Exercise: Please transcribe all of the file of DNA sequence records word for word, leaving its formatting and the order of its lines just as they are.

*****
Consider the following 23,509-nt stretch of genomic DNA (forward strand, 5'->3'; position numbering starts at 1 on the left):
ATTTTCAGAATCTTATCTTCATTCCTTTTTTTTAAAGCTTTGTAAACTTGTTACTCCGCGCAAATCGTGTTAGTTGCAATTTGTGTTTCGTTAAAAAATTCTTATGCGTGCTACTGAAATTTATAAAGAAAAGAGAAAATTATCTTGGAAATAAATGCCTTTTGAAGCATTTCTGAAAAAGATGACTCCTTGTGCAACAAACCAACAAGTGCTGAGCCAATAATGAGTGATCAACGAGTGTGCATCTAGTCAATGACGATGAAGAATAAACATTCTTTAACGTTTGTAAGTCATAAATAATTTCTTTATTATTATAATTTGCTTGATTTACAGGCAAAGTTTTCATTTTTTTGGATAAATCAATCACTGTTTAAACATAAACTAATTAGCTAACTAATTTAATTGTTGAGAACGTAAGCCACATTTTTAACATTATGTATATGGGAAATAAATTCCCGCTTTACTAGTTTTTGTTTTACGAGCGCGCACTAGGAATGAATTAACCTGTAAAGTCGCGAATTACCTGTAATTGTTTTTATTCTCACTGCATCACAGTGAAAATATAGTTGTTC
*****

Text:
Consider the following 23,509-nt stretch of genomic DNA (forward strand, 5'->3'; position numbering starts at 1 on the left):
ATTTTCAGAATCTTATCTTCATTCCTTTTTTTTAAAGCTTTGTAAACTTGTTACTCCGCGCAAATCGTGTTAGTTGCAATTTGTGTTTCGTTAAAAAATTCTTATGCGTGCTACTGAAATTTATAAAGAAAAGAGAAAATTATCTTGGAAATAAATGCCTTTTGAAGCATTTCTGAAAAAGATGACTCCTTGTGCAACAAACCAACAAGTGCTGAGCCAATAATGAGTGATCAACGAGTGTGCATCTAGTCAATGACGATGAAGAATAAACATTCTTTAACGTTTGTAAGTCATAAATAATTTCTTTATTATTATAATTTGCTTGATTTACAGGCAAAGTTTTCATTTTTTTGGATAAATCAATCACTGTTTAAACATAAACTAATTAGCTAACTAATTTAATTGTTGAGAACGTAAGCCACATTTTTAACATTATGTATATGGGAAATAAATTCCCGCTTTACTAGTTTTTGTTTTACGAGCGCGCACTAGGAATGAATTAACCTGTAAAGTCGCGAATTACCTGTAATTGTTTTTATTCTCACTGCATCACAGTGAAAATATAGTTGTTC